Proposal for mitigating DoS attacks

Deepak Jain deepak at
Sat Jul 10 19:02:37 UTC 1999

I could have read too little/too much into the original proposal, but it 
was my understanding that providers would only be able to blackhole 
routes in their _OWN_ announcement. I.e. "Don't send traffic to my host 
a.b.c.d". Which would in turn pass through that provider's upstreams to 
their peers. 

My understanding is that when the originator of the announcement decides 
they want to see traffic to that host again, they will just withdraw the 
announcement. He specifically stated that this is to supplement a system 
of already good peer/customer filters as an added feature, not a new 
function. Think of it as one's own blackhole.

Therefore, customer "A" can blackhole yahoo or customer "B" or another 
customer on another network because their upstream is already practicing 
very good peer/customer filters.

At the peer level I see this as a difficult thing to police, with many 
downstream customers announcing their routes through multiple providers. 
For example I can think of a few networks I have seen that buy transit 
from a company we peer with, who in turn also buys transit from a company 
we peer with. It is very hard to keep prefix/address filters accurate for 
an organization like this. 

I think its great from a customer/transit provider level, however, I don't
know of any transit providers that do prefix length filtering on their 
customer announcement. (if they do announcement filtering at all). So (in 
theory) one could announce the /32s of all the addresses in a /24 (less 
the one to be blackholed) today and achieve the same effect with their 
provider. This is of course, a much more BGP/router memory intensive 

I think its a good idea.

Deepak Jain

On Sat, 10 Jul 1999, Leo Bicknell wrote:

> On Sat, Jul 10, 1999 at 12:34:59PM -0500, Jon Green wrote:
> > If I were an ISP, I think I'd have issues with allowing third parties to
> > blackhole traffic in my own network.  I don't think this does anything
> > to fix the political issues of inter-provider cooperation..  it just
> > provides an easier technical solution.
> 	I'm not sure the issue is with a third party being able to 
> block traffic, but rather with who controls that ability.  Blocking
> has been around in many forms, eg the RBL/MAPS, ORBS and other services.
> Technical differences of the problem aside, at least a subset of the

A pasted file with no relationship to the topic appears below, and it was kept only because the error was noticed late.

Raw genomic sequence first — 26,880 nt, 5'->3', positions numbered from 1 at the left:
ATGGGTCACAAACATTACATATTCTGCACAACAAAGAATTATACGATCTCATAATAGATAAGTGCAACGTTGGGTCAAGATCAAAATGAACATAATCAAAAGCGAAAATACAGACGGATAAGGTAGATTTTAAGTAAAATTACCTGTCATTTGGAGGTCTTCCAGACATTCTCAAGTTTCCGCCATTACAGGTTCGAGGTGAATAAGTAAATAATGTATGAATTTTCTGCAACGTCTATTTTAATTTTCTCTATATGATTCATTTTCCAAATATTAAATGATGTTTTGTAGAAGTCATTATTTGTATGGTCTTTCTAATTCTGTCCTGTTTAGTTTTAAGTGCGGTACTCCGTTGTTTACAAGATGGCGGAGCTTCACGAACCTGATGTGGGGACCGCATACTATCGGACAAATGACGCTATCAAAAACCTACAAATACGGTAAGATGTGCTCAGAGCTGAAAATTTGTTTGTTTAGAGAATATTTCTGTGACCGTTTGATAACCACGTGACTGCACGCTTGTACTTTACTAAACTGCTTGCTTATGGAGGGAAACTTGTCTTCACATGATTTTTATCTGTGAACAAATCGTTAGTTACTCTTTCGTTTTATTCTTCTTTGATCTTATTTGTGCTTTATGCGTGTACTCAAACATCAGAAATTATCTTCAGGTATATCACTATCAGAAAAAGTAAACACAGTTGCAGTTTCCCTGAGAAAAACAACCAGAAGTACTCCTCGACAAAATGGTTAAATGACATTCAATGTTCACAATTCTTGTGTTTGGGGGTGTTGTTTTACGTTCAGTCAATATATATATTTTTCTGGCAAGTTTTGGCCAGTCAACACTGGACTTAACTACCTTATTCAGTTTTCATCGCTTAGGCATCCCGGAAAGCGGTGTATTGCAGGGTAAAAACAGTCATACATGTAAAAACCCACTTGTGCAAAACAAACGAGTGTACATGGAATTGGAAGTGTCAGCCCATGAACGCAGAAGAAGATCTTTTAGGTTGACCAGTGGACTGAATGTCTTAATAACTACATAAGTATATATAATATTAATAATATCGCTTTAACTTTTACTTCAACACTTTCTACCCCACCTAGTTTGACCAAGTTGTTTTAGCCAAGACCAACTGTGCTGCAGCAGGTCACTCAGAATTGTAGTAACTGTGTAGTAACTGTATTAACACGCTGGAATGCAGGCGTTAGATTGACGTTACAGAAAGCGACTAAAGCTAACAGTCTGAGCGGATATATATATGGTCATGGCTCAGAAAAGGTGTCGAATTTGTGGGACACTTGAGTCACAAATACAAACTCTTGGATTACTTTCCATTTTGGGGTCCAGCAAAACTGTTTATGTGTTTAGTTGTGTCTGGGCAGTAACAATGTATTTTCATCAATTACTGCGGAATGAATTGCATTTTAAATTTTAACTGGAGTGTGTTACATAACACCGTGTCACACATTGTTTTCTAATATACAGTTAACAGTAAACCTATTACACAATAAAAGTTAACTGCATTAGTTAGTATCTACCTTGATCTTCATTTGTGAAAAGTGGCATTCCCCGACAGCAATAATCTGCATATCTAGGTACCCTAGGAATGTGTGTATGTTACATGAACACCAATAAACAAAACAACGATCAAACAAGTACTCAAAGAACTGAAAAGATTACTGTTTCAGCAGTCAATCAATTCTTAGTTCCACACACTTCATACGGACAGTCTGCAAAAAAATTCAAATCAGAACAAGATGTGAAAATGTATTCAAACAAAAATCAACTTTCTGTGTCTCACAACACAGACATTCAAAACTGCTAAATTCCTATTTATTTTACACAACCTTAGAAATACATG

> Internet is willing to "give up control" to another organization in
> order to realize a greater benefit.
> 	Having said that, part of the reason these people succeed is
> that there is a single, well known point of control.  If an address
> is on the RBL it is fairly easy to go to one point and look it up,
> and you know who to contact to get it removed.
> 	Back to Alex's proposal.  The problem here is that if a route is
> blocked, the best method you have to track it back is the AS path.  Now,
> while you may have good relationships with your peers and be able to get
> information out of them, you probably do not have good relationships
> with ISP's 4-5 AS's down in the food chain.  It would not be obvious
> where to look, or who to call to answer the question "why is this
> network on the list?"  It would also not be obvious who to call to get
> the "victim" network removed if it were placed there in error.  In
> essence, this returns us to the situation we have today with poor
> communication.
> 	I have to wonder if a centralized database for this sort of
> thing could work.  Like the RBL BGP feed, there would be a "Bad
> IP Things" feed (the BIT Bucket Feed? :-).  It would come from a single
> ASN, and anyone who wants to participate would peer with that AS.  In
> order to make it real time, member networks would go through some
> "approval" process that would allow them to add entries to this via a
> web or e-mail based system in "real time".  Every entry would be logged
> with when it was entered, who entered it, and so forth in a single place
> that is easy to query.
> 	Having this centralized database might also lead to other
> interesting results, like scanning for patterns (repeat offenders,
> attacks from different IP's that always happen at the same time) that
> would help shut down the real offenders.
> 	It's an interesting idea, all in all.  I give it a one in
> five chance of going somewhere, which by Internet standards is pretty
> good! :-)
> -- 
> Leo Bicknell - bicknell at
> Systems Engineer - Internetworking Engineer - CCIE 3440
> Read TMBG List - tmbg-list-request at,

More information about the NANOG mailing list